by Joel Pomerantz
November 8th, 2010
Check out what interesting stuff I’ve sleuthed up for the “trek” I’m leading with Nature in the City on November 14th.
The tour will start in Golden Gate Park, because since the late 1800s, the Laguna Honda watershed has been a main source of water for irrigation of the Park.
The creation of the irrigation system happened at the time when the Park was being entirely re-configured. Development of Golden Gate Park had been firmly within the “rustic” aesthetic of William Hammond Hall. Then railroad magnate Collis P. Huntington gave funds to build a waterfall and land speculator Thomas U. Sweeney donated for a fortress-like observation deck on top of the hill in the center of the reservoir.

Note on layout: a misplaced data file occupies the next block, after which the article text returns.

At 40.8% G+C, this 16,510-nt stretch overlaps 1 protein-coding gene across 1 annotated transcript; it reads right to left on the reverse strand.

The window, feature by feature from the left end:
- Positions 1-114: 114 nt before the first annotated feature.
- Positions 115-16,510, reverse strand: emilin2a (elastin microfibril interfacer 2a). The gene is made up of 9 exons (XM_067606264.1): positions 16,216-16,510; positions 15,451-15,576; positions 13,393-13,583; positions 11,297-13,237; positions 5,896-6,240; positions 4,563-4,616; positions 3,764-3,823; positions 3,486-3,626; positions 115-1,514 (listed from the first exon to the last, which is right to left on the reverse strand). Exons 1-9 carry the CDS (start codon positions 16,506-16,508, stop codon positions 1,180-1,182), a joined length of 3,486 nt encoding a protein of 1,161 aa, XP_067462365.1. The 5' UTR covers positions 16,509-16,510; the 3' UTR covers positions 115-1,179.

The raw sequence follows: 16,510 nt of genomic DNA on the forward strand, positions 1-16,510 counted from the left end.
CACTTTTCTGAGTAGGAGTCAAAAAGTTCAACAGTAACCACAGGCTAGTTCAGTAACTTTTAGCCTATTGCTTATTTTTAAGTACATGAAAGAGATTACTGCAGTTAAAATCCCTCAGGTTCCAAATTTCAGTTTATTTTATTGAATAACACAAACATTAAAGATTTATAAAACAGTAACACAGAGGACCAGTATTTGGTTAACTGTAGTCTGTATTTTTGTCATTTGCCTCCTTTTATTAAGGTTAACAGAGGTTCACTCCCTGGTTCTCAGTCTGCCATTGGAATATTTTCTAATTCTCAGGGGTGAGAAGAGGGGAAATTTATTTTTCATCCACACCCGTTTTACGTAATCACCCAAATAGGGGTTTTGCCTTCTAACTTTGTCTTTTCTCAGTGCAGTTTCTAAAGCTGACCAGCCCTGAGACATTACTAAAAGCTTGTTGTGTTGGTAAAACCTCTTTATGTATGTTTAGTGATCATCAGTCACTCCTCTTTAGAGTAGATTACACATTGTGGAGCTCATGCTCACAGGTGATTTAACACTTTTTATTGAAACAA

The grand entry of Sweeney observatory was reflected in a 50,000 gallon pool which provided the headwaters of the falls.
This was the turning point for the Park, after which everything was named for funders (e.g., Huntington Falls) and no longer for function (e.g., Deer Glen).
That’s right, I’m referring to Stow Lake as a reservoir. It was dug into the hillsides surrounding Strawberry Hill so that water pumped out of the dunes near 13th Ave. and Lincoln Way could be stored, then flow to all the new planted areas of the Park by gravity.
We’ll head up to see the abandoned reservoir at Laguna Honda itself, of course. Come join us next Sunday, and learn more! These watershed tours tend to attract a lot of knowledgeable people who have much to share!
RSVP to linda at natureinthecity dot org.